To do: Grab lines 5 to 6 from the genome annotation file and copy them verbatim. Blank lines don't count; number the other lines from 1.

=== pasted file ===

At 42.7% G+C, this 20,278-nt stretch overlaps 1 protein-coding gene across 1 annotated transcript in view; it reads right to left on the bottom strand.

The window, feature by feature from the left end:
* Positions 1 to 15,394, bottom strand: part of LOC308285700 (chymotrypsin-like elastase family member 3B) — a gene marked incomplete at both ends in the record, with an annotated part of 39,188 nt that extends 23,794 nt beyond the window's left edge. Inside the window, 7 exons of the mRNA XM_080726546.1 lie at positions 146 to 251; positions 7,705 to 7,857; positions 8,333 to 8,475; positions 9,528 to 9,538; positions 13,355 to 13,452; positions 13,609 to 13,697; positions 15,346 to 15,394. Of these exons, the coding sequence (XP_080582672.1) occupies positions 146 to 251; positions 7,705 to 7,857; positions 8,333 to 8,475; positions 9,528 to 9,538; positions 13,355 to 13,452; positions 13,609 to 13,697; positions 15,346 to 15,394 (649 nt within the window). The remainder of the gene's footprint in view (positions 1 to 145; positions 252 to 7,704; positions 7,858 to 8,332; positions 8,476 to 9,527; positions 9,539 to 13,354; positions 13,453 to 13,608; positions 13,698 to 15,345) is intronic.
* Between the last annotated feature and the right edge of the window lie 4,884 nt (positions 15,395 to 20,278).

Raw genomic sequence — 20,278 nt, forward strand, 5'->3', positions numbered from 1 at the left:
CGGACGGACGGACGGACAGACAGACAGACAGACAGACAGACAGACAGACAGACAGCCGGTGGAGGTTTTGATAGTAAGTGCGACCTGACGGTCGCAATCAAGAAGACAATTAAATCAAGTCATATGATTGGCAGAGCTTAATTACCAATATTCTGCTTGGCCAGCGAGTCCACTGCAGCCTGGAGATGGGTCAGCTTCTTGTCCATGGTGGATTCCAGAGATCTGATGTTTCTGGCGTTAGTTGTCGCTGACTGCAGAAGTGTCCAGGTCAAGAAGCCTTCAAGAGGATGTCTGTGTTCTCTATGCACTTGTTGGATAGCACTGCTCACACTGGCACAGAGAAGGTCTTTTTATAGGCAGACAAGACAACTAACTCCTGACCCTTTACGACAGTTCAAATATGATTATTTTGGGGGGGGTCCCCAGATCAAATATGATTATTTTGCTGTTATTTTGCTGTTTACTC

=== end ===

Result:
Raw genomic sequence — 20,278 nt, forward strand, 5'->3', positions numbered from 1 at the left:
CGGACGGACGGACGGACAGACAGACAGACAGACAGACAGACAGACAGACAGACAGCCGGTGGAGGTTTTGATAGTAAGTGCGACCTGACGGTCGCAATCAAGAAGACAATTAAATCAAGTCATATGATTGGCAGAGCTTAATTACCAATATTCTGCTTGGCCAGCGAGTCCACTGCAGCCTGGAGATGGGTCAGCTTCTTGTCCATGGTGGATTCCAGAGATCTGATGTTTCTGGCGTTAGTTGTCGCTGACTGCAGAAGTGTCCAGGTCAAGAAGCCTTCAAGAGGATGTCTGTGTTCTCTATGCACTTGTTGGATAGCACTGCTCACACTGGCACAGAGAAGGTCTTTTTATAGGCAGACAAGACAACTAACTCCTGACCCTTTACGACAGTTCAAATATGATTATTTTGGGGGGGGTCCCCAGATCAAATATGATTATTTTGCTGTTATTTTGCTGTTTACTC